Will the New Chinese Passenger Jet Hurt Boeing?

After a thirty year hiatus China is again going to try to enter the large passenger jet market. According to CNN China has just rolled out a new passenger jet. Will the new Chinese passenger jet hurt Boeing and Airbus?

Amid much fanfare on live national television, China on Monday rolled its first homegrown large passenger jet off the production line in Shanghai, vowing to challenge the dominance of Airbus and Boeing in the global commercial aviation market.

At the ceremony, a shiny C919 — sporting a largely white fuselage with a blue wavy stripe and a green tail — was towed beneath a banner with the phrase “a dream takes off” and past a huge Chinese national flag.

The C919 – a twin-engine, narrow-body aircraft seating up to 174 people – is similar in size to the Airbus 320 and Boeing 737 series of jets, long the workhorses for airlines around the world.

With a flying range of up to 5,555 kilometers (3,451 miles), it is designed to compete head-to-head with its Airbus and Boeing rivals, and said to easily cover popular business and leisure routes from China such as Shanghai to Singapore and Beijing to Bangkok.

Despite the understandable hype over the high tech 787 Dreamliner the best-selling large passenger plane ever is the Boeing 737. This is the niche that the Chinese are targeting.

Boeing 737 and Airbus A320

Just last year Bloomberg Business noted that Boeing had produced its 8,000th 737. Airbus has produced slightly over 8,000 airplanes in its entire existence and 6,000 are the A320, its competitor to the 737. Besides having delivered more than 8,000 737s Boeing has another 5,000 on order. Boeing has seen great profits this year based on strong commercial plane sales according to DW.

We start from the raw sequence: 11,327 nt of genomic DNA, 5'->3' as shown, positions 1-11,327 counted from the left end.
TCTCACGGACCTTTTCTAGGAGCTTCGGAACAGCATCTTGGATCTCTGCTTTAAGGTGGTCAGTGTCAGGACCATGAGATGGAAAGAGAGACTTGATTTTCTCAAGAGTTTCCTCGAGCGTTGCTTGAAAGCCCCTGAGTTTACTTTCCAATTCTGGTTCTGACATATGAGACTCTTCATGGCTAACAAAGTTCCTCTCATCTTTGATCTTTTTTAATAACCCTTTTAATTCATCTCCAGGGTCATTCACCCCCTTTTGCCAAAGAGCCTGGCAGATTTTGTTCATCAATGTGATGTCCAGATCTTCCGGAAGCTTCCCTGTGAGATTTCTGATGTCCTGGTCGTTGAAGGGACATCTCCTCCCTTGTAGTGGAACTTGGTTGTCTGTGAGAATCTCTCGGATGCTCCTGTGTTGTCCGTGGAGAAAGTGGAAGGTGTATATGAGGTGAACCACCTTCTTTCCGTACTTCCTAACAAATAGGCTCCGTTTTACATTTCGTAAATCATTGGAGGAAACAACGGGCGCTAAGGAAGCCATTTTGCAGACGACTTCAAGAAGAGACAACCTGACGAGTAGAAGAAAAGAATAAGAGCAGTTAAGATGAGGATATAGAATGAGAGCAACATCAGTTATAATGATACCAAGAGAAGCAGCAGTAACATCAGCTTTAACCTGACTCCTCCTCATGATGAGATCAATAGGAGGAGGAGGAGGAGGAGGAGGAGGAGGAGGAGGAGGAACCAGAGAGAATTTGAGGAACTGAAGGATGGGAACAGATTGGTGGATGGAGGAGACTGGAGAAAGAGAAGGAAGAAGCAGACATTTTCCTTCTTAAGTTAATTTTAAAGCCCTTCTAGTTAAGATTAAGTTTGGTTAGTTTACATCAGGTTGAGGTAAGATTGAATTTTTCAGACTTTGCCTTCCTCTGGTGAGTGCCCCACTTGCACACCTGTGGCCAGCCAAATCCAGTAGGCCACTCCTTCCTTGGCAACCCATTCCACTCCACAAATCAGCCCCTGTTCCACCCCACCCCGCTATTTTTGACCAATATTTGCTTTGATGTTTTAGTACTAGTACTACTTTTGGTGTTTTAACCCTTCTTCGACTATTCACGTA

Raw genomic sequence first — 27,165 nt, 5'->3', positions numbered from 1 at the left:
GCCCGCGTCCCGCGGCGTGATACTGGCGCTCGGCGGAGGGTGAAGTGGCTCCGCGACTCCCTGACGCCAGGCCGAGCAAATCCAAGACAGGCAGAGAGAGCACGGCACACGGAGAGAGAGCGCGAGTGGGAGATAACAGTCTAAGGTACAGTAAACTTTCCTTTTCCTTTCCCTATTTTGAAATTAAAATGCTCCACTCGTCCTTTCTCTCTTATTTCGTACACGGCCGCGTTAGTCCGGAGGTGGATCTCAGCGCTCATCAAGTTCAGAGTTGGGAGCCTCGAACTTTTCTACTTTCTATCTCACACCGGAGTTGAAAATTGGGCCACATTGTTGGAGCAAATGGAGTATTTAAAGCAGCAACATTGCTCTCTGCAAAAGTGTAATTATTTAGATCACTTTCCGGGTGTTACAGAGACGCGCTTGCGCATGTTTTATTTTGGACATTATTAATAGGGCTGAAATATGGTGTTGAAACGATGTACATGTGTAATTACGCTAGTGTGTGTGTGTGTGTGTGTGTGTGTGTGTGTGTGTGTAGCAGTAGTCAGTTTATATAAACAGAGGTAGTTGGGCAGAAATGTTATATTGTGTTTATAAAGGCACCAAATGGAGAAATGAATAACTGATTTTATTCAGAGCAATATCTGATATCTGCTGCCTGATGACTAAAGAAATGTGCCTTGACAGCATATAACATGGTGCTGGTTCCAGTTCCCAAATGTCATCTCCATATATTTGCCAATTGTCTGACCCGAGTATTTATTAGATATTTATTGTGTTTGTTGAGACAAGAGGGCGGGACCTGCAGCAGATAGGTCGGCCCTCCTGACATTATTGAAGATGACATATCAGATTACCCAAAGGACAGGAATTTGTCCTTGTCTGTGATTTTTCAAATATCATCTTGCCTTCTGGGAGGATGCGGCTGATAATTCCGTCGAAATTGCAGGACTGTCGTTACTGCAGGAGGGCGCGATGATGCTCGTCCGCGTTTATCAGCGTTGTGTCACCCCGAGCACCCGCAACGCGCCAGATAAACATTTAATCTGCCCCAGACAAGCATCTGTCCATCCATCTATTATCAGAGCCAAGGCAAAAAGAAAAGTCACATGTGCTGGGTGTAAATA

US aerospace giant Boeing reported Wednesday that it delivered 184 airliners between January and March 2015, up from 161 planes in the same period a year ago. The Chicago-based plane maker reported especially strong sales for its venerable 737 jet that accounted for two-thirds of the first-quarter deliveries.

As a result of higher commercial aircraft deliveries, revenue increased 8 percent from a year ago to $22.15 billion (20.9 billion euros). Net profit also soared, rising 38 percent to $1.34 billion, up from $965 million in the 2014 first quarter.

Excluding $113 million in pension expenses, adjusted earnings reached $1.97 per share, Boeing said, which was well above Wall Street’s consensus estimate of $1.81.

“The strong operational and financial performance reinforces our ability to continue providing competitive returns for our shareholders while investing in technology and our people,” said Boeing chairman and chief executive Jim McNerney in a statement.

Interestingly China just signed a $38 billion order for Boeing jets. Bloomberg reports that the agreement includes 190 737s, 50 wide body jets for Chinese airlines and 60 single aisle planes for leasing companies.

Boeing and Airbus were poised to reap a haul of aircraft orders from Chinese airlines as central planners plot growth through 2020. China is Boeing’s largest international market, accounting for about a quarter of the company’s deliveries this year. Boeing is also exploring whether to open a factory in China to complete work on its top-selling 737-model jetliners, a person familiar with the matter said earlier this month.

The country is poised to displace the U.S. as the world’s biggest aircraft and travel market within two decades, according to Boeing. It predicts airlines will need to add 6,330 new planes valued at $950 billion by 2034 to keep pace with travel growth.

Will the new Chinese passenger jet hurt Boeing? It would appear that there not be any short term damage. But, if the Chinese can produce jets of decent quality for their domestic market it will cut into Boeing and Airbus sales. On the other hand the Chinese market will expand substantially providing room for growth for all aircraft makers.

Will the New Chinese Passenger Jet Hurt Boeing? PPT

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